A View from Space
On Aug. 21, 2017, the crew on the International Space Station will join the small club of astronauts and cosmonauts who have viewed a solar eclipse from space. Unlike on Earth, where those in the path look up to see the moon pass in front of the Sun, astronauts and cosmonauts have the rare chance to see the full shadow of the moon as cast on the Earth. The brief history of eclipses seen from space span 50 years and multiple missions.
Gemini 12 in 1966
The first total solar eclipse seen from space, as photographed by Gemini 12 crewmates Jim Lovell and Buzz Aldrin on Nov. 12, 1966. The boom seen in the foreground is the antenna on an Agena target vehicle docked to the Gemini spacecraft.
Mir in 1999
The first-ever astronaut's view of the moon's shadow cast on the Earth during a total solar eclipse on Aug. 11, 1999. The photo was taken by French space agency CNES astronaut Jean-Pierre Haigneré on board Russia's former space station Mir.
ISS in 2002
A re-boost of the International Space Station two days before the Dec. 4, 2002 total solar eclipse resulted in a distant view of the shadow on the Earth's horizon. This was NASA astronaut Don Pettit's first of two solar eclipses seen and photographed from space.
Composite from 2006
Composite image (mosaic) of the shadow cast by the March 29, 2006 total solar eclipse, as photographed by Expedition 12 commander Bill McArthur aboard the International Space Station.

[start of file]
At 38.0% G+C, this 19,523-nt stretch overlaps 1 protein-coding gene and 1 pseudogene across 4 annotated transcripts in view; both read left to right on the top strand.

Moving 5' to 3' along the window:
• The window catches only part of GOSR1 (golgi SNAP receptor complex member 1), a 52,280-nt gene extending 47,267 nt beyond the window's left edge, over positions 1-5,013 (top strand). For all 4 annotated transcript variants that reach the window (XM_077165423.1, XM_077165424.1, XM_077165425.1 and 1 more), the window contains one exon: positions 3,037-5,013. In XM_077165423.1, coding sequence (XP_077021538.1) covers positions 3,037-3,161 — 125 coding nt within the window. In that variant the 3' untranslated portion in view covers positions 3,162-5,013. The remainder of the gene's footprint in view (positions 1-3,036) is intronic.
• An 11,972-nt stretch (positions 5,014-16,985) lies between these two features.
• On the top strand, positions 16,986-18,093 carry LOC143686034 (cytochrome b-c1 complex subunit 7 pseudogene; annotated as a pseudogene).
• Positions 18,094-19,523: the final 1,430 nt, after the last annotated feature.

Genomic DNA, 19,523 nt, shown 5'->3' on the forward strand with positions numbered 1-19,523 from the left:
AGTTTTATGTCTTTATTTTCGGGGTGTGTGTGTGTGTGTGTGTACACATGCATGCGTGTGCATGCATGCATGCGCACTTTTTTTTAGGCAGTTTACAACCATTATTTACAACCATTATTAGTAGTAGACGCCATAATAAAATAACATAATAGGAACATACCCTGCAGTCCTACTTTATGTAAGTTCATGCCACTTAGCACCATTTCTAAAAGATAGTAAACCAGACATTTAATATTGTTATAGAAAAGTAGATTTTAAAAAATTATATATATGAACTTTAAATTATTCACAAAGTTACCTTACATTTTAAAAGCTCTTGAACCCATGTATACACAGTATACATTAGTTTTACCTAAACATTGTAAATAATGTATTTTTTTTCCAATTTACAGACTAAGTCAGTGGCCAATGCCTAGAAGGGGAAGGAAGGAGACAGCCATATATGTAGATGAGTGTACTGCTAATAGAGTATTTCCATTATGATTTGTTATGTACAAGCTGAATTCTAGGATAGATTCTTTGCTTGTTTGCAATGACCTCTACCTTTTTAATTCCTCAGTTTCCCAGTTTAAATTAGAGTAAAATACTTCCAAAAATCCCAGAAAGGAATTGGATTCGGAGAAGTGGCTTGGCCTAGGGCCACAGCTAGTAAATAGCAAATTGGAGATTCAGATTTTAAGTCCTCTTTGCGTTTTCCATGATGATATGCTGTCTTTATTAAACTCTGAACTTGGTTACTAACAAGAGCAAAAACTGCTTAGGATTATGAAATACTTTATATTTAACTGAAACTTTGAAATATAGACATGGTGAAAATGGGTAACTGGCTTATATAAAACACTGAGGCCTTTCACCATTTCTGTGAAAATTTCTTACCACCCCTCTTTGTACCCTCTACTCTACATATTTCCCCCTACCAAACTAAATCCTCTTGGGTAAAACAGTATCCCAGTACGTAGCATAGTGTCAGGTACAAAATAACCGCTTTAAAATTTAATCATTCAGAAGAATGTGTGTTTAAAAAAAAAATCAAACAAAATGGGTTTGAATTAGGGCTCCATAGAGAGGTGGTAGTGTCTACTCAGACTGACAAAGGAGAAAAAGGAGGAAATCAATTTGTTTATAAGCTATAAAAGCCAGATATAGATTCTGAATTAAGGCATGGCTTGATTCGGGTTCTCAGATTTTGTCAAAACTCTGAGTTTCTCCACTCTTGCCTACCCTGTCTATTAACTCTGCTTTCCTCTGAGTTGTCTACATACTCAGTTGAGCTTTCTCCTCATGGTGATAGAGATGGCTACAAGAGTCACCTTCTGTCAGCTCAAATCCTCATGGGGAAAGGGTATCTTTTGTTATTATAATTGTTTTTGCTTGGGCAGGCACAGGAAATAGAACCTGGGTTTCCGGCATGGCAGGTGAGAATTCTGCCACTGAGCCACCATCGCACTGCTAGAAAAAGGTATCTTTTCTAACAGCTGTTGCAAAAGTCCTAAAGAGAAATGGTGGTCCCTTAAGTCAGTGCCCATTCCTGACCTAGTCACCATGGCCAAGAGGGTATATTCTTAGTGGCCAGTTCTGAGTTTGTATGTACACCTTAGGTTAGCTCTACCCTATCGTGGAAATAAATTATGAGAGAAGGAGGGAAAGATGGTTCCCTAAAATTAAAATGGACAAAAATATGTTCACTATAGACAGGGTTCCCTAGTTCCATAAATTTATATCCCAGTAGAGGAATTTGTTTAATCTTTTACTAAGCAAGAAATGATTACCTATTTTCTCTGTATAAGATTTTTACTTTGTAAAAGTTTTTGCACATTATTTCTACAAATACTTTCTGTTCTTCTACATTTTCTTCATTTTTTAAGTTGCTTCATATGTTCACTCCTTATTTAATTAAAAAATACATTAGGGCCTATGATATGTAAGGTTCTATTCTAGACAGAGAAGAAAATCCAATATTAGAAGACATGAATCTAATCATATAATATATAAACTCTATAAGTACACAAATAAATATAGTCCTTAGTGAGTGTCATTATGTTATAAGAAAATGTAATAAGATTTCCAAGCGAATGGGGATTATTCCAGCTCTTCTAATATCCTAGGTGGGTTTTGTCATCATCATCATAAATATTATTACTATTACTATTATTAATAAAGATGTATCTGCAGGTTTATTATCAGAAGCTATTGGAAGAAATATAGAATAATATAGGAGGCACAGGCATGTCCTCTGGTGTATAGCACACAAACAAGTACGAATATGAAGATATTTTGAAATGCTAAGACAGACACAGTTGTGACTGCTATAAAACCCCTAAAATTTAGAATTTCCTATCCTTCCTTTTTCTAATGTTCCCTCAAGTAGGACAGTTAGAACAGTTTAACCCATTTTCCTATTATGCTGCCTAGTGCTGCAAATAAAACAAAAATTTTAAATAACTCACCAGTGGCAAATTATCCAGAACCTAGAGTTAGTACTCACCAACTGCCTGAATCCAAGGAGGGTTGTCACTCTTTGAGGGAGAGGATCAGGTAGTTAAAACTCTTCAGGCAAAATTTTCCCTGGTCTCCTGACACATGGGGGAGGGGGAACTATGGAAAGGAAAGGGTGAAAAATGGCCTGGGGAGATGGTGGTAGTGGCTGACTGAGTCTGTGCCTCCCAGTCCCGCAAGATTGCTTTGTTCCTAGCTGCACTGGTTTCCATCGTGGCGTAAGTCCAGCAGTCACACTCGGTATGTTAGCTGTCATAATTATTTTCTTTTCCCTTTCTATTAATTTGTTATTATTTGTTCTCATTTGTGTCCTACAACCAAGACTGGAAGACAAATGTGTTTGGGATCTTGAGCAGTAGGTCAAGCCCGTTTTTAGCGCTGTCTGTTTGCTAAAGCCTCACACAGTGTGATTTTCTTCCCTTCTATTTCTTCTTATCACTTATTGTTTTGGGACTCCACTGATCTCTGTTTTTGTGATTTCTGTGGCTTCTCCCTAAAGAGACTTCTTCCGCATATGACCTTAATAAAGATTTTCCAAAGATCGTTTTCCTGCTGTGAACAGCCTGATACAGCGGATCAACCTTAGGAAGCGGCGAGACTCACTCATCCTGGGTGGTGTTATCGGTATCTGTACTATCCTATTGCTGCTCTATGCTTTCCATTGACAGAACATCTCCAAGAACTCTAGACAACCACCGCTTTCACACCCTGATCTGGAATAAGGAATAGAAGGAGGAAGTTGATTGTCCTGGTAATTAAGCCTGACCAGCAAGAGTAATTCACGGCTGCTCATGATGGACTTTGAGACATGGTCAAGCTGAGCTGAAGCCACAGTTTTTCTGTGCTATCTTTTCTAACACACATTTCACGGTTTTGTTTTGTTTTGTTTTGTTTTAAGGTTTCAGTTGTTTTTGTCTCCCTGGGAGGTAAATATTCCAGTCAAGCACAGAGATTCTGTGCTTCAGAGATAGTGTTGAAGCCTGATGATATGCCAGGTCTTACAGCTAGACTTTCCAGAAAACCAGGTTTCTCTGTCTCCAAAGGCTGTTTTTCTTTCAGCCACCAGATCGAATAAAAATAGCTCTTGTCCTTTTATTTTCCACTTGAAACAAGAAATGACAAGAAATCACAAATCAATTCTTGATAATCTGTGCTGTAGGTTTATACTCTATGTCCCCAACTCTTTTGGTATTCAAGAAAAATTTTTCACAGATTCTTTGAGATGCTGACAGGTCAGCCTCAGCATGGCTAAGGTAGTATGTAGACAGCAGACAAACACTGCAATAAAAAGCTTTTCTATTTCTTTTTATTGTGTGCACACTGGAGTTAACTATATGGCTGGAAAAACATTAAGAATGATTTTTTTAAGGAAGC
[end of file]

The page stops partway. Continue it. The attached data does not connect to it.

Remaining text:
Expedition 31 in 2012
NASA astronaut Don Pettit photographed his second total solar eclipse from space as an Expedition 31 flight engineer on the International Space Station on May 20, 2012. The space station's solar array wings can be seen in the foreground.
Expedition 43 in 2015
Expedition 43 flight engineer Samantha Cristoforetti took a series of photographs of the March 20, 2015 solar eclipse from the International Space Station. Cristoforetti wrote on Twitter, "Orbital sunrise and the #SolarEclipse... could it go any better?"
Apollo 11 in 1969
This photograph of the solar corona was taken by the Apollo 11 astronauts during trans-lunar coast and prior to lunar orbit insertion on July 19, 1969. The moon is the dark disc between the spacecraft and the Sun.
Apollo 12 in 1969
A total solar eclipse of a different type: this view was created when the Earth moved directly between the Sun and the Apollo 12 spacecraft on Nov. 24, 1969. The photograph was taken with a 16mm motion picture camera.
Apollo 12 Art
Alan Bean, who witnessed a solar eclipse aboard Apollo 12 and became a professional artist after walking on the moon, painted these two interpretations of "A Most Extraordinary Eclipse" — "Early Stages" (left) and "Late Stages" (right).
Still from a NASA promotional film describing the 1975 Apollo-Soyuz Test Project (ASTP) showing the Apollo command module being used to block the Sun so the cosmonauts aboard the Soyuz can photograph the solar corona.
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